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Proving f(x) intersects a graph when given an interval

  1. Oct 18, 2004 #1

    Does anyone here have any pointers on how to even start the following question?

    Suppose for all x element [0, 1] we have f(x) element [0, 1]. Prove that the graph f(x) must intersect the line y = 1 - x

    Any help would be great thanks.
  2. jcsd
  3. Oct 18, 2004 #2


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    Look at the difference between f(x) and 1-x. At x = 0, the difference will either be zero or nonzero. If it is zero then you have an intersection. If the difference is not zero then it is either positive or negative but must change sign somewhere between x = 0 and x = 1 since f(0) < 1 and f(x) must reach 1 somewhere in the interval while 1-x goes to 0 at the right boundary. Since the sign of the difference changes at some point in the interval then there must be an x' for which f(x') = 1 - x'.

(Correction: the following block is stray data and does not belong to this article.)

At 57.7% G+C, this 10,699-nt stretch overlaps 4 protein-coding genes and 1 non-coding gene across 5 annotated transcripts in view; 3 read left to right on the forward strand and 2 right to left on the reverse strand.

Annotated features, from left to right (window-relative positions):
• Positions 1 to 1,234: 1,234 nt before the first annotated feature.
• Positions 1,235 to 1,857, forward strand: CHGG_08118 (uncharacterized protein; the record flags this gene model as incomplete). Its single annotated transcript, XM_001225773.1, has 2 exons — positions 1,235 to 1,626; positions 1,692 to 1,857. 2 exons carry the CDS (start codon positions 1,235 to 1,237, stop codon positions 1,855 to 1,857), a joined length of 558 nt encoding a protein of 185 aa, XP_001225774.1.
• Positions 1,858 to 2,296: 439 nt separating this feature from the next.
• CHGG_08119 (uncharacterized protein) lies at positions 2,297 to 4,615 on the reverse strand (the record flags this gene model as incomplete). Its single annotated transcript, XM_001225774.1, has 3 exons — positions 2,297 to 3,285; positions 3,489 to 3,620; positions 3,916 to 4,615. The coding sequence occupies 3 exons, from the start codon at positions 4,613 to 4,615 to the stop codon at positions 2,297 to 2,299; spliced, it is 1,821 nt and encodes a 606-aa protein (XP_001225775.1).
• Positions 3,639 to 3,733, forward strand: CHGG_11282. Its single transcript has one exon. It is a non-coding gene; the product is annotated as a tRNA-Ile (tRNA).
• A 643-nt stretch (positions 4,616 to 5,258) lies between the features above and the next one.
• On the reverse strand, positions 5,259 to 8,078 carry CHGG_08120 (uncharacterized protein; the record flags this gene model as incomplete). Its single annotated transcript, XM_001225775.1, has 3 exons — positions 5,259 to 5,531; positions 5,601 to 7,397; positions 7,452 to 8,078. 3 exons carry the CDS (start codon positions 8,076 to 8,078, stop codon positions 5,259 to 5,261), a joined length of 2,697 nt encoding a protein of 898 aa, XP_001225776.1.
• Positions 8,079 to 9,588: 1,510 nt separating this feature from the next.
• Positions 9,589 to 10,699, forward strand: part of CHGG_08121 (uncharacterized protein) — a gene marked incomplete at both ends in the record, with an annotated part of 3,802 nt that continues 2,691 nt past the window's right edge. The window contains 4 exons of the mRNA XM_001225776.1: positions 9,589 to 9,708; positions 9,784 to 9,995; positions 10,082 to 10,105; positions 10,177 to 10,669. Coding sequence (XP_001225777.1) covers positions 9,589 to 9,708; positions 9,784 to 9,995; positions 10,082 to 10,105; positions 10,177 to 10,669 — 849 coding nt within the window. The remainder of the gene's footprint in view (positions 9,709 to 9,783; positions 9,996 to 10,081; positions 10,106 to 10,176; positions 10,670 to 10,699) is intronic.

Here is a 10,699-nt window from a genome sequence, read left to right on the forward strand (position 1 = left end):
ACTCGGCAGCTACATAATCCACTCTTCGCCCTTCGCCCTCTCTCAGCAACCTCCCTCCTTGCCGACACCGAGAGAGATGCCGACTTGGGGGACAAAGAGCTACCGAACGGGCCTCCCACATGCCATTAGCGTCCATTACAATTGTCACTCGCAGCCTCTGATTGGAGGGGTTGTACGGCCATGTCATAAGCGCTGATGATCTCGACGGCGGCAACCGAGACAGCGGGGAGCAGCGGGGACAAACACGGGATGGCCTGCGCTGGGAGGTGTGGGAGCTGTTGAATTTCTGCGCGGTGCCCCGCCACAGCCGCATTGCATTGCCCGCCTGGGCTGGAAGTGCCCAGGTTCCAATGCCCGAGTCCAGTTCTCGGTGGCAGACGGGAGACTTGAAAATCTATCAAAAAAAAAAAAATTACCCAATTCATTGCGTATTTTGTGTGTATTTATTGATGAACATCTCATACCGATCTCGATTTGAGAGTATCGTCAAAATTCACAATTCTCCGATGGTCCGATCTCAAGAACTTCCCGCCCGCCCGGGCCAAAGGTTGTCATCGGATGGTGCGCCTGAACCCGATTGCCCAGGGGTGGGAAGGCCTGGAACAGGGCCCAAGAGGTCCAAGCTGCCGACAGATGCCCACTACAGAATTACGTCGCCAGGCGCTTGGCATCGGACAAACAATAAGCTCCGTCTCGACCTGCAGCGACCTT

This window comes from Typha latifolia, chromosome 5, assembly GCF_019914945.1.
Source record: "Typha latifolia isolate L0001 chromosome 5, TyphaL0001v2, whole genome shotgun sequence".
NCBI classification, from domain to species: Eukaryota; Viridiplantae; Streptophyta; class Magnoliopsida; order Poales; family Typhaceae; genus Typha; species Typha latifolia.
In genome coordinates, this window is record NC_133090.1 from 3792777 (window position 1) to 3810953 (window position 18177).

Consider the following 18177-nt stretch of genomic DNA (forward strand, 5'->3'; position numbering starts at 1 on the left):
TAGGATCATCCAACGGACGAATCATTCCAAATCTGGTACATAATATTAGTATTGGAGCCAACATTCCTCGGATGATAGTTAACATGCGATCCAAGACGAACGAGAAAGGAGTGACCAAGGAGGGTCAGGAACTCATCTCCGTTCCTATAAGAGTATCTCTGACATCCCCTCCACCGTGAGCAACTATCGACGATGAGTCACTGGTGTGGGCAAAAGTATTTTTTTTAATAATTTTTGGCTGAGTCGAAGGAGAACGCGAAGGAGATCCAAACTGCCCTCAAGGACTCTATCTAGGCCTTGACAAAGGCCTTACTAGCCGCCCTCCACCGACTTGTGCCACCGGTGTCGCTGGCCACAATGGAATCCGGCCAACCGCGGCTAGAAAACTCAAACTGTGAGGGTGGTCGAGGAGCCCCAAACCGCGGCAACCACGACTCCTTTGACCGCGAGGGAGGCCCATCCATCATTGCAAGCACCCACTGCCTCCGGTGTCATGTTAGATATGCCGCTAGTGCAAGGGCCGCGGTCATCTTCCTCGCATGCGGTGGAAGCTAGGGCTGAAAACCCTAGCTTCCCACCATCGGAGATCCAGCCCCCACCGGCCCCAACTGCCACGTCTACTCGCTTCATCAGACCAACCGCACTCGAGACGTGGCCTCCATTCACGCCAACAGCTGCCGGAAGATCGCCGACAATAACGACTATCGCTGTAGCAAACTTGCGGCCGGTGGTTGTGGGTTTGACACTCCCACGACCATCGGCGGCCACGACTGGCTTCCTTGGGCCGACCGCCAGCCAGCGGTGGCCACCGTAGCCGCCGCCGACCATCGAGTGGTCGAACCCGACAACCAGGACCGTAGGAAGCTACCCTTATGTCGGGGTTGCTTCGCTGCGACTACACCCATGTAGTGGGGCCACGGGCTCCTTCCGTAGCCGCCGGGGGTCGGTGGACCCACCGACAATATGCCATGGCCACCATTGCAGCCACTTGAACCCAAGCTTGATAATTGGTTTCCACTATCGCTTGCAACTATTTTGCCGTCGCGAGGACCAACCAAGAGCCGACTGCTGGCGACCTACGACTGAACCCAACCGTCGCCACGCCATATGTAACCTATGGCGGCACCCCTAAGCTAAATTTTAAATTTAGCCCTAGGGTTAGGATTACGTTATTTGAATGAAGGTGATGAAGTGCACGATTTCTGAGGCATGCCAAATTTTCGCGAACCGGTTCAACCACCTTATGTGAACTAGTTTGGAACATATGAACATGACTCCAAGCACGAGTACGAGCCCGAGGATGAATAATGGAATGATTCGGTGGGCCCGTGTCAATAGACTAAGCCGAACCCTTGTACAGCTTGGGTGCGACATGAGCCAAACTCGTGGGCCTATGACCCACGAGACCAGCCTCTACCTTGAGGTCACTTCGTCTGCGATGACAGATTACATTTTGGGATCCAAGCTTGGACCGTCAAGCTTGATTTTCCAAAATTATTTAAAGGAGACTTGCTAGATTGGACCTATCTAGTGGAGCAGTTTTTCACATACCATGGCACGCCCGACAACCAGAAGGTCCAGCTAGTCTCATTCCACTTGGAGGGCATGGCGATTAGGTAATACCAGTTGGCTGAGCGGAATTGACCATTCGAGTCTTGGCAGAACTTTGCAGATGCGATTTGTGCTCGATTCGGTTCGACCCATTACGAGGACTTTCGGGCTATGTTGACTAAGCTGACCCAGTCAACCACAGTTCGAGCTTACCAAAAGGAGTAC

4. Oct 19, 2004 #3


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    I might point out that Tide's solution works (and, indeed, the statement is true) only if f is a continuous function on [0,1] which was not stated in the original problem:
    If f(x)= 1/4 for x<= 1/2 and 3/4 for x> 1/2 then its graph does NOT intersect the line y= 1-x.
  5. Oct 19, 2004 #4
    Thanks for the help!
  6. Oct 19, 2004 #5
    i know this one!, btw its called the Intermediate value theroem
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